In this article I argue that federal scholars are well-advised to think of federalism as a continuum whereby subnational units can have more or less autonomy rather than allocating countries into federal and non-federal categories. The Regional Authority Index (RAI) measures the extent of self-rule and shared rule of regional government on an annual basis since 1950 and it reveals that regional autonomy arrangements in federal countries are more likely to be affected by reform than non-federal countries. In addition, self-rule appears to be the object of decentralization in non-federal countries whereas decentralization in federal countries has mostly affected shared rule. These are surprising results which come to the fore only when one escapes categorical thinking. The RAI also changes the way in which we think about the impacts of regional governance and thereby a whole new research agenda is being opened up.

 

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Posted by Arjan H. Schakel in Theory, 0 comments
What Does the EU tell us about Federalism?

What Does the EU tell us about Federalism?

Abstract

 

The link between federalism and the EU has been widely explored from the perspective of structural, definitional elements. Rather than looking at the impact of federalism on the EU, this paper looks at what the EU tells us about contemporary federalism. It is contended that the most significant contribution of the EU to the theory and practice of federalism is the key role of asymmetry. In the EU, like in other contemporary manifestations of federalism, asymmetry is the backbone of the functioning of the relations between the tiers of government, a structural rather than an accidental element of today’s federalism.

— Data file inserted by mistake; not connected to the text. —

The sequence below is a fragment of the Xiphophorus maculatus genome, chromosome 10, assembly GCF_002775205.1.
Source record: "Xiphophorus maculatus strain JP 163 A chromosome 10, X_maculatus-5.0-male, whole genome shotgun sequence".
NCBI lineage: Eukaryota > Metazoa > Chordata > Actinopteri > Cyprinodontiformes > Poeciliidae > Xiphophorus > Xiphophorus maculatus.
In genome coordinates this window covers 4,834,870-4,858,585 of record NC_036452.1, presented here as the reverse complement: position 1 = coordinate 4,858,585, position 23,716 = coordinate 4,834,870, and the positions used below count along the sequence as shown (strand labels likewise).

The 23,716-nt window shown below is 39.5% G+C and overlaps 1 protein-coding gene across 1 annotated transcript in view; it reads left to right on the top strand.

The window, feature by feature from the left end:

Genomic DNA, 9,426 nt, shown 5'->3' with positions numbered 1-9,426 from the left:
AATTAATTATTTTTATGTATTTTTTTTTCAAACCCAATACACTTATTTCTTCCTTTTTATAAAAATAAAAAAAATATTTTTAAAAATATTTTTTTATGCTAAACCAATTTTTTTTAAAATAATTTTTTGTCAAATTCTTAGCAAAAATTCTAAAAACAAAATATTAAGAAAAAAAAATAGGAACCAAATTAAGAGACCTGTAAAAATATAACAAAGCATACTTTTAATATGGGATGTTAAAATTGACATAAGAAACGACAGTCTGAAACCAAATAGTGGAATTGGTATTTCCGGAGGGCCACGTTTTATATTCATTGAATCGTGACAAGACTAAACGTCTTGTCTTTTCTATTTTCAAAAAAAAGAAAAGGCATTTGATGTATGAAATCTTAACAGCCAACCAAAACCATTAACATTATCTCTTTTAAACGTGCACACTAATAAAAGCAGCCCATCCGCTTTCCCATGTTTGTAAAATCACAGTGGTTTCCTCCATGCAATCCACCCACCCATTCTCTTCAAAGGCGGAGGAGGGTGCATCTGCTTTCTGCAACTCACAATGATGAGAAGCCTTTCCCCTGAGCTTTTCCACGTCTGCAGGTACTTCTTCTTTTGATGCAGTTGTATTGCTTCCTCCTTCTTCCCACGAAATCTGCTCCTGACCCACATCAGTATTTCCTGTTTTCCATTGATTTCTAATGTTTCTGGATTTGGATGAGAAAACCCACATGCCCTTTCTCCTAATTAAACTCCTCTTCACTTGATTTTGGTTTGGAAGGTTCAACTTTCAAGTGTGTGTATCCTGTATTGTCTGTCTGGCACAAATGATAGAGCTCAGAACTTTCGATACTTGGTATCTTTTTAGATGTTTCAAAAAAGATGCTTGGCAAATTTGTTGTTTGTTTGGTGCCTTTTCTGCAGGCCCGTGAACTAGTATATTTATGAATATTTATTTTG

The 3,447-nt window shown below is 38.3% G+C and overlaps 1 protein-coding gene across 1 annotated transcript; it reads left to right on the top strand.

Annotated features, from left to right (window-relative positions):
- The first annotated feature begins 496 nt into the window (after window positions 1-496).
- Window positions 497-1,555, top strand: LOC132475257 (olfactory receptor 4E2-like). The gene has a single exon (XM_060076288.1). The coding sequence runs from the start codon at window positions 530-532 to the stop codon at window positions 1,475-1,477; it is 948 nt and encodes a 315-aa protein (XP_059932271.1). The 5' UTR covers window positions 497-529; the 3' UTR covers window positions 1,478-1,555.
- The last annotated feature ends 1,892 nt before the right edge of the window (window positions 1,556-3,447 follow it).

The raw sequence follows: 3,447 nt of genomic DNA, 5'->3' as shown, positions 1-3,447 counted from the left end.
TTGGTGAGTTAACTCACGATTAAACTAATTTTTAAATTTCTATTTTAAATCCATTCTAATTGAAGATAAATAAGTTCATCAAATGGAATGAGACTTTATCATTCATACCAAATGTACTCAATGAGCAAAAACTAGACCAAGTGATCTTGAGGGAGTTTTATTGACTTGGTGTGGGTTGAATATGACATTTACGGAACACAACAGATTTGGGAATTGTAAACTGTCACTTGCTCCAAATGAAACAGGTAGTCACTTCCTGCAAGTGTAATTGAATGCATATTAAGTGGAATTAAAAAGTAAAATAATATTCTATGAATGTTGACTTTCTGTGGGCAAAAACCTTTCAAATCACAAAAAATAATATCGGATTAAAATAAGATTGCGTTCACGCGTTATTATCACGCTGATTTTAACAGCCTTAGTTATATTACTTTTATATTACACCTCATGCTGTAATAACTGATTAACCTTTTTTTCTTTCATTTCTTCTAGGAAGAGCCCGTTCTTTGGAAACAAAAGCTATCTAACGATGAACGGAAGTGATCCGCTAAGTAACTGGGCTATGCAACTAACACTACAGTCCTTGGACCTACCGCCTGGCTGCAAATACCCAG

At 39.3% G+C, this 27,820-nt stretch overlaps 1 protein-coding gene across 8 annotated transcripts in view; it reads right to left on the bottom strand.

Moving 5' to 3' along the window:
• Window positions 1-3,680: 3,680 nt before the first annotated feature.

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Posted by Francesco Palermo in Case Studies, Theory, 0 comments
Intergovernmental Relations in Federal Systems: Ubiquitous, Idiosyncratic, Opaque and Essential

Intergovernmental Relations in Federal Systems: Ubiquitous, Idiosyncratic, Opaque and Essential

Abstract

Regardless of institutional design, all federal systems imply substantial degrees of interaction between federal partners. “Intergovernmental relations” (IGR) refer to the many modalities through which this interaction takes place. IGR take many shapes and forms. They fluctuate with time and according to policy areas. In this sense, they are idiosyncratic. They are, however, the essential “oil in the machinery” of every federal system, and as such may be rather ubiquitous. Following a short incursion in the terminological challenges relating to intergovernmental relations (and its companion: “comparative federalism”), this article explores the actors in the IGR game as well as the rich catalogue of legislative – and mostly executive-techniques on which these actors rely to structure their relations. IGR waltz between institutionalization and informality, often in an opaque fashion which tends to reinforce the executive branch of each federal partner.